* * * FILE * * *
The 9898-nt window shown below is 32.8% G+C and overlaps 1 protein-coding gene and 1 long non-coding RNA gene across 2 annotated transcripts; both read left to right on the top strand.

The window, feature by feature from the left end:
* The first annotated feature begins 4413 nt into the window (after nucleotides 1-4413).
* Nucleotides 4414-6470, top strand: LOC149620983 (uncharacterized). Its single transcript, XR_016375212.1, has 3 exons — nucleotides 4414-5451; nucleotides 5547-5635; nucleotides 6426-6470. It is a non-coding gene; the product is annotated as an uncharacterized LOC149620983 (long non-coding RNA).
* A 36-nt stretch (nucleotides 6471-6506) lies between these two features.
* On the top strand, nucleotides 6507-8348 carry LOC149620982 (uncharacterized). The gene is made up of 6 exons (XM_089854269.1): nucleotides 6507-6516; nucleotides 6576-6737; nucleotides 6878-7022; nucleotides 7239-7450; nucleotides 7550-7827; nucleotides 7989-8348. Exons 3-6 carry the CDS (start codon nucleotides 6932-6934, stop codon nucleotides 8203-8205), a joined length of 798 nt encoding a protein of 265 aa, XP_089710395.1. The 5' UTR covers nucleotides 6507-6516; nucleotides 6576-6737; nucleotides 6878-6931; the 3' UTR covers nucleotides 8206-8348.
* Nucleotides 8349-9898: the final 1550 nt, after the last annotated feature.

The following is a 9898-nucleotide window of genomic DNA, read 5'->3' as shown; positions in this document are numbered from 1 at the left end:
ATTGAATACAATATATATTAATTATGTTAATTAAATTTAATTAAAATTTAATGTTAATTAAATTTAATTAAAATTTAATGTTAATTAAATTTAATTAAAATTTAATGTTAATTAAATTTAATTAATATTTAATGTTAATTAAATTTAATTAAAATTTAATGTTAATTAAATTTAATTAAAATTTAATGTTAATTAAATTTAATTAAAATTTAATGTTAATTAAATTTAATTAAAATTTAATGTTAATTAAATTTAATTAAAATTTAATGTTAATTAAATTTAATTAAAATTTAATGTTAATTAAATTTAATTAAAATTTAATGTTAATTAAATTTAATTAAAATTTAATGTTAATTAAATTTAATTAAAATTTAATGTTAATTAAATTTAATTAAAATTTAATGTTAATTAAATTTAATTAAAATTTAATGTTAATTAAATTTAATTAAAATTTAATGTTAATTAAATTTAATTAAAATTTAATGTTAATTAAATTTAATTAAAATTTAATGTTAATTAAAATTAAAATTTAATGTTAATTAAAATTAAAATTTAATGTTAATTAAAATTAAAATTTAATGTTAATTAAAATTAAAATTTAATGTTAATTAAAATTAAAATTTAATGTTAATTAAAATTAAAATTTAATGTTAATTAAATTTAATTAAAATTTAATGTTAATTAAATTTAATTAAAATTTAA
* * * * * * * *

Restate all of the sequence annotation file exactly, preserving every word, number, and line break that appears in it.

The 9898-nt window shown below is 32.8% G+C and overlaps 1 protein-coding gene and 1 long non-coding RNA gene across 2 annotated transcripts; both read left to right on the top strand.

The window, feature by feature from the left end:
* The first annotated feature begins 4413 nt into the window (after nucleotides 1-4413).
* Nucleotides 4414-6470, top strand: LOC149620983 (uncharacterized). Its single transcript, XR_016375212.1, has 3 exons — nucleotides 4414-5451; nucleotides 5547-5635; nucleotides 6426-6470. It is a non-coding gene; the product is annotated as an uncharacterized LOC149620983 (long non-coding RNA).
* A 36-nt stretch (nucleotides 6471-6506) lies between these two features.
* On the top strand, nucleotides 6507-8348 carry LOC149620982 (uncharacterized). The gene is made up of 6 exons (XM_089854269.1): nucleotides 6507-6516; nucleotides 6576-6737; nucleotides 6878-7022; nucleotides 7239-7450; nucleotides 7550-7827; nucleotides 7989-8348. Exons 3-6 carry the CDS (start codon nucleotides 6932-6934, stop codon nucleotides 8203-8205), a joined length of 798 nt encoding a protein of 265 aa, XP_089710395.1. The 5' UTR covers nucleotides 6507-6516; nucleotides 6576-6737; nucleotides 6878-6931; the 3' UTR covers nucleotides 8206-8348.
* Nucleotides 8349-9898: the final 1550 nt, after the last annotated feature.

The following is a 9898-nucleotide window of genomic DNA, read 5'->3' as shown; positions in this document are numbered from 1 at the left end:
ATTGAATACAATATATATTAATTATGTTAATTAAATTTAATTAAAATTTAATGTTAATTAAATTTAATTAAAATTTAATGTTAATTAAATTTAATTAAAATTTAATGTTAATTAAATTTAATTAATATTTAATGTTAATTAAATTTAATTAAAATTTAATGTTAATTAAATTTAATTAAAATTTAATGTTAATTAAATTTAATTAAAATTTAATGTTAATTAAATTTAATTAAAATTTAATGTTAATTAAATTTAATTAAAATTTAATGTTAATTAAATTTAATTAAAATTTAATGTTAATTAAATTTAATTAAAATTTAATGTTAATTAAATTTAATTAAAATTTAATGTTAATTAAATTTAATTAAAATTTAATGTTAATTAAATTTAATTAAAATTTAATGTTAATTAAATTTAATTAAAATTTAATGTTAATTAAATTTAATTAAAATTTAATGTTAATTAAATTTAATTAAAATTTAATGTTAATTAAATTTAATTAAAATTTAATGTTAATTAAAATTAAAATTTAATGTTAATTAAAATTAAAATTTAATGTTAATTAAAATTAAAATTTAATGTTAATTAAAATTAAAATTTAATGTTAATTAAAATTAAAATTTAATGTTAATTAAAATTAAAATTTAATGTTAATTAAATTTAATTAAAATTTAATGTTAATTAAATTTAATTAAAATTTAA